Growing up in Addis Ababa for Bethlehem Tilahun Alemu was challenging as she lived with people who wore makeshift sandals improvised from old lorry and car tyres, she ceased this opportunity of taking such innovations to a greater height.
Later, when she left college, she decided she would sell these handcrafted, recycled tyre shoes to the rest of the world. A decade on, she expects to turn over $6m of internet sales this year, has opened 11 shoe stores in the Far East and Europe and has plans for 50 more in the next three years.
Tilahun Alemu, a mother of three, is a woman with a soft voice that belies her verve and drive. Born in 1980, she grew up in Zenabwork, one of the most impoverished areas of Addis Ababa, where her father was an electrician and her mother cooked and raised the children.
Education was seen as the route to success and Bethlehem went to local primary and high schools and then to Unity University in Addis Ababa to study accountancy. In her student years and immediately after, she worked in leather and clothing companies learning marketing, sales, design and production.
Increasingly, she became frustrated by the dis junction between profitable companies in the formal economy and the unrewarded skills in her own community.
She had grown up watching members of her family spin cotton with an insert. she had spun rolls of fetel soft cotton, with her mother and watched weavers making netalla and gabbis (shawls and blankets), on traditional wooden looms.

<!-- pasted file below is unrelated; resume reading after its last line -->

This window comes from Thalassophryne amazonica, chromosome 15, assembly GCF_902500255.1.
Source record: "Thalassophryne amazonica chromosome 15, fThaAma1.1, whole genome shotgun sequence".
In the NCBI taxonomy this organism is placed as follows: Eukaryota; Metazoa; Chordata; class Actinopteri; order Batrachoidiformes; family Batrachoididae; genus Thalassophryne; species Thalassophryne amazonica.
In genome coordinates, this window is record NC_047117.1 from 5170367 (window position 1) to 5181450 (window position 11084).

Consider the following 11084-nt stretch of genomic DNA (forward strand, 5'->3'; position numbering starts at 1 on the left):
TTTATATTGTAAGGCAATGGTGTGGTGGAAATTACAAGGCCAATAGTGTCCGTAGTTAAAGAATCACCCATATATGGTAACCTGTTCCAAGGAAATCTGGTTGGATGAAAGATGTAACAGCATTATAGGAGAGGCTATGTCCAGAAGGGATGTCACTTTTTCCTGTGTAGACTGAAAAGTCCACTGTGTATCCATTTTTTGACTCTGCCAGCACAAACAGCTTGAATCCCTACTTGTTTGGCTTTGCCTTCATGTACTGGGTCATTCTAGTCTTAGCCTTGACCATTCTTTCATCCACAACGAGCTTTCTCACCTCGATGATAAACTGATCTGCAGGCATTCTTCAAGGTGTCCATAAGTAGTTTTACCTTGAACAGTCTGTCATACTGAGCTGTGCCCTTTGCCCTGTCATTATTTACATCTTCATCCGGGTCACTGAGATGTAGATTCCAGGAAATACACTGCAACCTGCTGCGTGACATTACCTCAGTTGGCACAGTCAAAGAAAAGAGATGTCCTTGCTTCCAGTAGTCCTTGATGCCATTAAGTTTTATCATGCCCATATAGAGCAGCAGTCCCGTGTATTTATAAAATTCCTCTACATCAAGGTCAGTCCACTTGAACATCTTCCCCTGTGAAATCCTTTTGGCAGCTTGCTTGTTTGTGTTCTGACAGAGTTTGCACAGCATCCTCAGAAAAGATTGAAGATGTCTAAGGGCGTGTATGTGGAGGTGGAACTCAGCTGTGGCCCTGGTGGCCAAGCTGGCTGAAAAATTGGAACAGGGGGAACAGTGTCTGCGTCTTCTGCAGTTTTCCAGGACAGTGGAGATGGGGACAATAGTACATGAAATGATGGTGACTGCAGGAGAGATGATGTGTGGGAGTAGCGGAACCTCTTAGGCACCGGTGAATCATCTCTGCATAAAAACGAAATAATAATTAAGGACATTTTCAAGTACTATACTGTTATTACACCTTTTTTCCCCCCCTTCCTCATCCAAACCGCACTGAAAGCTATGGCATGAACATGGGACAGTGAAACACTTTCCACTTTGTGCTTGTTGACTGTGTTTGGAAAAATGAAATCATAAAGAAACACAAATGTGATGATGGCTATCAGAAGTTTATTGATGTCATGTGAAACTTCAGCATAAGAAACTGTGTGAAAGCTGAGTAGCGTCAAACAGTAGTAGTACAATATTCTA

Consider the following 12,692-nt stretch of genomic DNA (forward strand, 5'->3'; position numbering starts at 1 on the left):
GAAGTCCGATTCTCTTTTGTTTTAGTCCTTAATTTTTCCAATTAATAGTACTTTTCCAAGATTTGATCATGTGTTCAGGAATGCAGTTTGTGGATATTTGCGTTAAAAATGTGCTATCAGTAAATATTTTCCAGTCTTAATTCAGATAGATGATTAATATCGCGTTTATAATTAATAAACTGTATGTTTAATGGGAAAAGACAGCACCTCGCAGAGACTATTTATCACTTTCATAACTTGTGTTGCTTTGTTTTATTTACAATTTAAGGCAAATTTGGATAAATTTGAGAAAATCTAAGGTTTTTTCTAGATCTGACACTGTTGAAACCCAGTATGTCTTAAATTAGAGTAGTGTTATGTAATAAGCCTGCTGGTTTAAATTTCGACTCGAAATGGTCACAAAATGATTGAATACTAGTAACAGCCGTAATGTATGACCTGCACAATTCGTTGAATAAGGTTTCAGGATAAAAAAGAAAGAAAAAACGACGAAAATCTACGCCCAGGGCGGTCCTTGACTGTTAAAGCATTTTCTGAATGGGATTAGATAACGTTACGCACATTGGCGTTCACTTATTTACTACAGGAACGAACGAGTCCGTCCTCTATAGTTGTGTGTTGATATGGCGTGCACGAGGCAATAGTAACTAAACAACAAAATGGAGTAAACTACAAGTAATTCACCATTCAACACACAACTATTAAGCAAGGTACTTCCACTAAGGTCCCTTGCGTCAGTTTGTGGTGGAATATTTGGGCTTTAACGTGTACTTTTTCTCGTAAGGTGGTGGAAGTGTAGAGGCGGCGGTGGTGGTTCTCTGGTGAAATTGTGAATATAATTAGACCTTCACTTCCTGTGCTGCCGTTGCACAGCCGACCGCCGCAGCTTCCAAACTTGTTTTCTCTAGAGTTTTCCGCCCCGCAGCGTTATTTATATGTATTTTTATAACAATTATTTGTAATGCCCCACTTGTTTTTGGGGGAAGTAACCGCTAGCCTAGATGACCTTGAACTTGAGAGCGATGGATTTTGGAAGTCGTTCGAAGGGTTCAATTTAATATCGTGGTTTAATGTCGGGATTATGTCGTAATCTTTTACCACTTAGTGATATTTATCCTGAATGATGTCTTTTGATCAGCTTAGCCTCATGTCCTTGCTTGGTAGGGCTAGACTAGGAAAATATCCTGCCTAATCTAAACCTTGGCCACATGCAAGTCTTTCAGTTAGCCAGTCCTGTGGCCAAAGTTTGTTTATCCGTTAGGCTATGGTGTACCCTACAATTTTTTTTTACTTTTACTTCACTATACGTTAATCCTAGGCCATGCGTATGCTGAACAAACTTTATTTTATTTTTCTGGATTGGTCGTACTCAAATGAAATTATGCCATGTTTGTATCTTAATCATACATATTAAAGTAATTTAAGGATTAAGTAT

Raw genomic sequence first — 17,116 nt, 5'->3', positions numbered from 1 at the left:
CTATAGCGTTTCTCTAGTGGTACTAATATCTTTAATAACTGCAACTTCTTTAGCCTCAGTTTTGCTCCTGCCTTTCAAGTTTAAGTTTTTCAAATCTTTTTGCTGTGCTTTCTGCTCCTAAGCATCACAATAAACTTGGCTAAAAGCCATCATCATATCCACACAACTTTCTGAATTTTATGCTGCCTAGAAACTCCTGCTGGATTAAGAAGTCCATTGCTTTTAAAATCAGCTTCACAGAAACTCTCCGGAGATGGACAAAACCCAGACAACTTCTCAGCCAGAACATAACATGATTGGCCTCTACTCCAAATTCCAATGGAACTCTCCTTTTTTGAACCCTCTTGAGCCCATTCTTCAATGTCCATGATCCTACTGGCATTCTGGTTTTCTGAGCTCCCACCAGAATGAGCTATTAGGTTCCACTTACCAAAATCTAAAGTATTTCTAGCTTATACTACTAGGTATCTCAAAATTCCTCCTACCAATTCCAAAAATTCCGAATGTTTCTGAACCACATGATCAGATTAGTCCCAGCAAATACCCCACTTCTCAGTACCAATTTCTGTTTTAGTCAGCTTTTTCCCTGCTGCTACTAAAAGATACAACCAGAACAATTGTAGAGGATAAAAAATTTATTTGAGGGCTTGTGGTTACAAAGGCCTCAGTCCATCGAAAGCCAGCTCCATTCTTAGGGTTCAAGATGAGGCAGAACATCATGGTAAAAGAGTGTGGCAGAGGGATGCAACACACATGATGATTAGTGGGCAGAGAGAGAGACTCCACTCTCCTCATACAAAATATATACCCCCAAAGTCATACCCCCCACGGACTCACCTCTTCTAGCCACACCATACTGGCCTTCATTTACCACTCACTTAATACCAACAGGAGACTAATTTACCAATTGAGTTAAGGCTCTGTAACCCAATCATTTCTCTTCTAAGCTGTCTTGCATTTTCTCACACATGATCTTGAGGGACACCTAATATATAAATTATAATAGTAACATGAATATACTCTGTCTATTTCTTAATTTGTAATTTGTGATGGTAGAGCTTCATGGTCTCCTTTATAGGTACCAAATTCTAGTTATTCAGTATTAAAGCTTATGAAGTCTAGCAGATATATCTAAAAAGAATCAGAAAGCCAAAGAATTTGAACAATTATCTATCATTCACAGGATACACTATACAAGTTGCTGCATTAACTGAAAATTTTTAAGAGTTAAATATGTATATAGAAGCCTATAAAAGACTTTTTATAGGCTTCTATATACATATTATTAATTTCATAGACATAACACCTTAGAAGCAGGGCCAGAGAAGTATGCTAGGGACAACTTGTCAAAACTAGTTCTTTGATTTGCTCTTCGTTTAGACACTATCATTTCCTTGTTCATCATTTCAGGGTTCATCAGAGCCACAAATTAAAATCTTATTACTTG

Furthermore she had to cease such experience in bringing out her creativity to test which has paid her off over the years.
Her brand is called sole Rebel, a nod both to the freedom fighters and to the rebelliousness of the project. “I grew up hearing about poverty alleviation but even as a girl I had a strong feeling that the people doing the talking were not connected to the communities where they were trying to ‘alleviate poverty’. They were invariably prosperous themselves, so why set the bar so low for others? I became convinced that prosperity creation is the sole route to the elimination of poverty – and for that, you have to create something world class.” Inter brand estimates that the top 100 global brands are worth almost $1 trillion, equal to the combined GDP of the world’s poorest 63 countries.
While sole Rebels shoes are marketed for their style and comfort, the fact that they reuse old tyres is an important part of their backstory. Tyres take up a lot of space in landfill, more than half of which is void.